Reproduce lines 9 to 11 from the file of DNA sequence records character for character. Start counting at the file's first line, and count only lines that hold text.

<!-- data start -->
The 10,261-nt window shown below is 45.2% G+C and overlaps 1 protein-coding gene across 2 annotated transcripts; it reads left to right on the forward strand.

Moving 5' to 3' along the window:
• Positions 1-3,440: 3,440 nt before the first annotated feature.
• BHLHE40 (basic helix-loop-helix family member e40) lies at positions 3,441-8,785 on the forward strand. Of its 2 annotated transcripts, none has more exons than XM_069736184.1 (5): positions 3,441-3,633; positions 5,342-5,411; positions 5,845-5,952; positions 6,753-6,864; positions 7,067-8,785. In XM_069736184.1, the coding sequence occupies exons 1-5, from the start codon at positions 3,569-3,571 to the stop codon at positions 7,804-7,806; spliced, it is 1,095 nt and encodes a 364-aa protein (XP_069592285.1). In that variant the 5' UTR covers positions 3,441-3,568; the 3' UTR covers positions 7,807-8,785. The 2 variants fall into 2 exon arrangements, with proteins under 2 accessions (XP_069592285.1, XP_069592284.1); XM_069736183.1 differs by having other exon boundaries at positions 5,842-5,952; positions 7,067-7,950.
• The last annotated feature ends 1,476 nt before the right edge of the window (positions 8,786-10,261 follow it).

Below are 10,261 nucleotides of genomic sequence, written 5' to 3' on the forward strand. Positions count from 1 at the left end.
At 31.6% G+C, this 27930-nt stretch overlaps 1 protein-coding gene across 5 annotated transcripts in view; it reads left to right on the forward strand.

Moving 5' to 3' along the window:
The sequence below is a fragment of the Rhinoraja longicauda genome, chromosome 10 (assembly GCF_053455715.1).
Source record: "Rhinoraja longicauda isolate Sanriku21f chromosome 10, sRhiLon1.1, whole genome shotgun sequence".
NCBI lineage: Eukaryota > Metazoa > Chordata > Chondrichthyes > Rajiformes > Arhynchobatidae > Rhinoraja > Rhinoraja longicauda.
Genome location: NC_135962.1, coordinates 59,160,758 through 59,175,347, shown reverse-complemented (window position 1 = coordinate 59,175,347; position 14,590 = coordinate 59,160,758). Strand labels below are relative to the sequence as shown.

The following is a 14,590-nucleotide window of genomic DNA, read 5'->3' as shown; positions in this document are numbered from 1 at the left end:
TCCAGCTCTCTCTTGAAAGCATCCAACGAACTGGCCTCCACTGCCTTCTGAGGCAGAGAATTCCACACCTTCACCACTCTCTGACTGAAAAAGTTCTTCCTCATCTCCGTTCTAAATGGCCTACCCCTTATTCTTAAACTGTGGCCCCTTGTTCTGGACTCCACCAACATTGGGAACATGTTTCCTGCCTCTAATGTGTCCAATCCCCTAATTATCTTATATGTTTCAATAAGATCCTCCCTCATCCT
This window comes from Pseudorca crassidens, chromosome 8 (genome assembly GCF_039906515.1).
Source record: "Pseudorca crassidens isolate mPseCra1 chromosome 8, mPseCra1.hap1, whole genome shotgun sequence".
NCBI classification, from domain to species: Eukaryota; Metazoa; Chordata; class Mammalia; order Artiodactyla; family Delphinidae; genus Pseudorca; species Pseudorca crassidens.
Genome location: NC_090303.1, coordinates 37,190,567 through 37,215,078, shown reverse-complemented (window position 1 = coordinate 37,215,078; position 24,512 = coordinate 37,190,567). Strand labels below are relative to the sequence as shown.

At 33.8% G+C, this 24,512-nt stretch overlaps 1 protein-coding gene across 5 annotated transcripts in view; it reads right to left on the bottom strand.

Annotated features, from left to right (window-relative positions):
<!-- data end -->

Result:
The sequence below is a fragment of the Rhinoraja longicauda genome, chromosome 10 (assembly GCF_053455715.1).
Source record: "Rhinoraja longicauda isolate Sanriku21f chromosome 10, sRhiLon1.1, whole genome shotgun sequence".
NCBI lineage: Eukaryota > Metazoa > Chordata > Chondrichthyes > Rajiformes > Arhynchobatidae > Rhinoraja > Rhinoraja longicauda.